Tag Archives: walks

New Paths

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I’m awake before dawn this winter morning, the first day of February, with too many thoughts to sleep through.

A couple inches of new snow fell here on Beaver Island, the night before last.

We’d had a warm day, a little melting and considerable wind before that.

The path I followed down Cotter’s Trail, created by tramping through the snow twice a day, had been obliterated.

No deeply patterned tracks from my winter boots.

No paw prints, large or small, in the fresh snow.

There were no traces of rabbit or deer or coyote.

No patterns showing the route snowmobiles took.

Just pure white, unblemished snow all the way.

Beautiful!

A little intimidating, too.

I thought of the distance between footfalls, the curve of the new path we were creating and whether my tracks looked as if I were walking “pigeon-toed”. It seemed like a lot of responsibility, being the first one down the trail.

I feel that I’m making new paths in my life, as well.

That has happened before, off and on over the years.

I like to think of myself as a fairly steady person.

I don’t jump in and out of relationships. Friendships are forged for a lifetime. I’m pretty steadfast in whatever job I am doing.

It doesn’t feel like I’m digging a hole, just traveling the same path each day, until change is upon me.

Whether the need for change comes from outside forces or from within, it comes with a whole host of varied emotion.

There is the realization that I have, in fact, dug a little rut by following the same route for so long. It takes a little extra effort to veer from the path.

There is exhilaration, excitement, that adrenalin flow of new adventure and new possibilities.

Finally, there is anxiety.

Whether it’s an untouched canvas, a different job, a new friend or an unblemished snow-scape, I want the marks I make to be good ones.

That’s why I’m up before the sun this morning.

Snow Day

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We have about five inches of fluffy new snow here on Beaver Island.

I had the day off.

With two bits of business writing I was determined to get done, a new exercise routine planned,  several things underway in the studio, and a living space that could use a serious once-over…procrastination was the order of the day.

The sun was shining.

Yesterday’s winds had calmed.

The dogs were in perfect agreement.

Morning, just after coffee, I bundled up and headed out.

Down the driveway to the Fox Lake Road and a short jaunt over to Cotter’s Trail. We followed the trail about halfway in, then took the drive that leads past two pole barns and into the wide path through the woods back to the Murray’s summer home. Usually from there I’d go up the driveway to the road, and home from there. That’s about a 45 minute walk.

Today, we circled the yard, walked past the pond and re-traced our steps back through the woods. Back at the Cotter’s Trail, we veered to the right. We continued down the trail past Crazy Larry’s old campsite, past the deer-camp sign, Tom Mann’s little shelter and the cabin that used to be Cotter’s (and so will always be known as Cotter’s, though the ownership changed nearly thirty years ago). We continued into the woods toward the West Side Drive.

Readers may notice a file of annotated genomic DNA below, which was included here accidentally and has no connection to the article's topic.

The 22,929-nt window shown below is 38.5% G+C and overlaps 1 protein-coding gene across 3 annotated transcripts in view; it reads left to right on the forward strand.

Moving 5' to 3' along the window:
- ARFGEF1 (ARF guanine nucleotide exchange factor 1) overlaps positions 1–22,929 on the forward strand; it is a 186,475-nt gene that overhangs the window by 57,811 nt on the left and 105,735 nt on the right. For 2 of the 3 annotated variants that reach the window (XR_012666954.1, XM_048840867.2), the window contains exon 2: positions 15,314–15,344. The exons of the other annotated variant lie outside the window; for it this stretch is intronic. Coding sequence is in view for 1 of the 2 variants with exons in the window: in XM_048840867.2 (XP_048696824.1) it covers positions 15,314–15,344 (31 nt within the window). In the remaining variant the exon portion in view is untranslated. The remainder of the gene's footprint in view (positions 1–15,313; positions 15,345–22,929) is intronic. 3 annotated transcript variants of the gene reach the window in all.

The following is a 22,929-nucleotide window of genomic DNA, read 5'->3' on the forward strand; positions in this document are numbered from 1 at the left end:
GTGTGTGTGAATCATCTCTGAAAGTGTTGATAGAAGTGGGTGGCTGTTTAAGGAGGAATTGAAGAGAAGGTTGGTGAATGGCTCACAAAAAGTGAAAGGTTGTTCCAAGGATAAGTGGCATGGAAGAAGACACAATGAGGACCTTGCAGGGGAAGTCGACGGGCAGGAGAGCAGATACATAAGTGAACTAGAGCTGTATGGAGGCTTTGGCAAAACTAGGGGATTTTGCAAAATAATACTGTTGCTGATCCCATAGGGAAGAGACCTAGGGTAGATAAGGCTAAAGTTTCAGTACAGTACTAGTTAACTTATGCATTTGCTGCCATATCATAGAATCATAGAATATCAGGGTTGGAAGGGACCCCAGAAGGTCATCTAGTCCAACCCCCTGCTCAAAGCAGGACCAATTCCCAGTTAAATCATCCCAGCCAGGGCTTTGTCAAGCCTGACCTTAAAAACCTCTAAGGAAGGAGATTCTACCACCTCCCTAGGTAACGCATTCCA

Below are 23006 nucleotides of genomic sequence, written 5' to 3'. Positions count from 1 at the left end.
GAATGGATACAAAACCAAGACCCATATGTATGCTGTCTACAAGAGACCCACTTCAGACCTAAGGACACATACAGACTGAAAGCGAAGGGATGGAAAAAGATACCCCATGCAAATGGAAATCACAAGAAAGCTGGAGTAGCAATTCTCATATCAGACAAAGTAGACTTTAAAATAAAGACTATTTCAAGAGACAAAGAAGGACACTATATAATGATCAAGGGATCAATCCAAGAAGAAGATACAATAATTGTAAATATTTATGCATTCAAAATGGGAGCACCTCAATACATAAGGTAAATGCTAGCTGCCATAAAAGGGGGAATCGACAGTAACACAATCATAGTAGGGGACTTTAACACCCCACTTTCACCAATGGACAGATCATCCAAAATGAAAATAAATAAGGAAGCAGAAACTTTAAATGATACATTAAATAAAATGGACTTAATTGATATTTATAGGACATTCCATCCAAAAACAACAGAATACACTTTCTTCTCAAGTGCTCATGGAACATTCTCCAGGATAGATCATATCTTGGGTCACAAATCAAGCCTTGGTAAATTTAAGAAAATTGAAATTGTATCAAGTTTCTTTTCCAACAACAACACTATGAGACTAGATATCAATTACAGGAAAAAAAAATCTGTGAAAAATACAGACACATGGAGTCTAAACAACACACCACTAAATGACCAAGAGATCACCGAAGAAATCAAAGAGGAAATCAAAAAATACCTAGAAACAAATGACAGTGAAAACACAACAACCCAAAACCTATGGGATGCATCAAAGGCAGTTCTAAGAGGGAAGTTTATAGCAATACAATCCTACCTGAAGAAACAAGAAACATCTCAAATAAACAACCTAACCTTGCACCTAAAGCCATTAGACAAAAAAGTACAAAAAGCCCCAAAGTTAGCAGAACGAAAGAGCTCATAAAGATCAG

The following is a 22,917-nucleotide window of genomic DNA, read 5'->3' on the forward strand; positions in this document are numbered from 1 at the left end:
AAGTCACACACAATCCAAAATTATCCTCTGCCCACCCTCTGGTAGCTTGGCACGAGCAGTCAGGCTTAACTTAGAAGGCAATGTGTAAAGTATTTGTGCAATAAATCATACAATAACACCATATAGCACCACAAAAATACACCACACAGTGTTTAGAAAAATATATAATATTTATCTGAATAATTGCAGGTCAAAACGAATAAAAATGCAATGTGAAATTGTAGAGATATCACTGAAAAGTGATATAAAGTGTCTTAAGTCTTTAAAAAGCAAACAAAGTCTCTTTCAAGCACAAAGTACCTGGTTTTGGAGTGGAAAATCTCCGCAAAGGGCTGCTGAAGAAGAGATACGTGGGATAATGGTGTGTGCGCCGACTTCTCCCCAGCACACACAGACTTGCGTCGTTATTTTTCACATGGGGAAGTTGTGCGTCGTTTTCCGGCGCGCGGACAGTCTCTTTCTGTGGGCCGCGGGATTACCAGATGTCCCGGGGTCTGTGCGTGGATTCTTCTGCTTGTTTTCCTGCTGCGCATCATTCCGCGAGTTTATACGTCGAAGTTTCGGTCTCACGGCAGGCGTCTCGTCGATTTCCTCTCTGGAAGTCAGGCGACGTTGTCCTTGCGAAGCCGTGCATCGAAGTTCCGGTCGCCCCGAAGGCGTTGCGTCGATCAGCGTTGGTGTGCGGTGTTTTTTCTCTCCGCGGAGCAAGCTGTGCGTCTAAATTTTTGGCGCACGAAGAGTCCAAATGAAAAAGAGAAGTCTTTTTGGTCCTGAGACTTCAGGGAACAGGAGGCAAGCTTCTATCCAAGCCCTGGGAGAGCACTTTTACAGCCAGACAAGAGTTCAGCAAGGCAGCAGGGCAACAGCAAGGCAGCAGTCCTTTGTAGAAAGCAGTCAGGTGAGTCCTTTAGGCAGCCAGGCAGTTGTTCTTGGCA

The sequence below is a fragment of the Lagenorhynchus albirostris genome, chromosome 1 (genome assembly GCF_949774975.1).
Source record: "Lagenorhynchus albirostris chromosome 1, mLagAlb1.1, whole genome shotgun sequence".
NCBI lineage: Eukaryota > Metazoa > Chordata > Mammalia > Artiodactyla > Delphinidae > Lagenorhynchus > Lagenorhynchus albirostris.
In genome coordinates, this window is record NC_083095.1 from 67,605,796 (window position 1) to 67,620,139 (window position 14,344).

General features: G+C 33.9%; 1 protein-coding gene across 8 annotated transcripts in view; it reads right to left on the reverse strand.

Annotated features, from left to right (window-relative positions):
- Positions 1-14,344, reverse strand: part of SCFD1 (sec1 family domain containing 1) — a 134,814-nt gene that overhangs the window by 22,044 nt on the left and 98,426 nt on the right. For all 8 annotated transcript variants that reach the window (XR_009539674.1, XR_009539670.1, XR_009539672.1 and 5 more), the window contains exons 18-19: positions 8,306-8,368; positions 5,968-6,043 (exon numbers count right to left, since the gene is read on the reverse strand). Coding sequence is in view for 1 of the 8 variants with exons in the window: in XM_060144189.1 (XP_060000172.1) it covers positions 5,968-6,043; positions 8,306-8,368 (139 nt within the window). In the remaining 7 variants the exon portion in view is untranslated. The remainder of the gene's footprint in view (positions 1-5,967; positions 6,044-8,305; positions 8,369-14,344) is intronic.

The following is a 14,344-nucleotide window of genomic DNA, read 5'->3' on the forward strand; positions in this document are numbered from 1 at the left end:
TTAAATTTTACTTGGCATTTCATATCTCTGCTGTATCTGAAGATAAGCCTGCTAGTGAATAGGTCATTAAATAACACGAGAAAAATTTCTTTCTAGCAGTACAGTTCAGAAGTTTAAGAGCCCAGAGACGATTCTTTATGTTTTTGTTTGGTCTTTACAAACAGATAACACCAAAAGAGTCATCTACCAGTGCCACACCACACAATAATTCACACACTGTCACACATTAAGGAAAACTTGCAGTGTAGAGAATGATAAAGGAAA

The dogs were willing to continue our adventure, but my legs were burning from the long walk in deep snow. I made my turn before we came out into the clearing, and we headed back home.

By the time I was ready for our afternoon walk, the snow mobile riders had been out. Their runners firm and pack the snow, leaving a nice path. They had followed the power lines that run parallel to Fox Lake Road. That’s the way we walked. First south, through the meadow and up to where the road makes a sharp turn, then north, past my house and on to where the power lines cross the road, and home from there.

I still have my long list of things I should have done today.

There’s still time.

It was a great day to be out in the snow!

Daylight Savings Time Changeover Day Blues

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Good Morning!

It’s not really morning anymore.

I’ve already been outside walking in the woods with my dogs today.

I’ve had my morning coffee.

I’ve returned three telephone calls from messages left on my answering machine.

I’m watching the clock, counting time before I have to get ready to go to work.

Today was the day I could set the clocks back, for Daylight Savings Time.

One extra hour!

I saved the act of re-setting clocks for morning, so it would seem like a bonus.

One extra hour to drink coffee or write or read or lounge in a bubble bath!

One extra hour to catch up on the dozens of tasks there are not time for in a normal day!

One extra hour of golden time!

I slept through it.

Simple as that, I slept through it.

For years, I teased my friend, Diane, about her tardiness. She was late for everything, to the extreme. She is famous for it, still, here on Beaver Island. Everyone has a “Diane was so late…” story. She always said she’d be late for her own funeral. In fact, for that, she was too early, in my mind.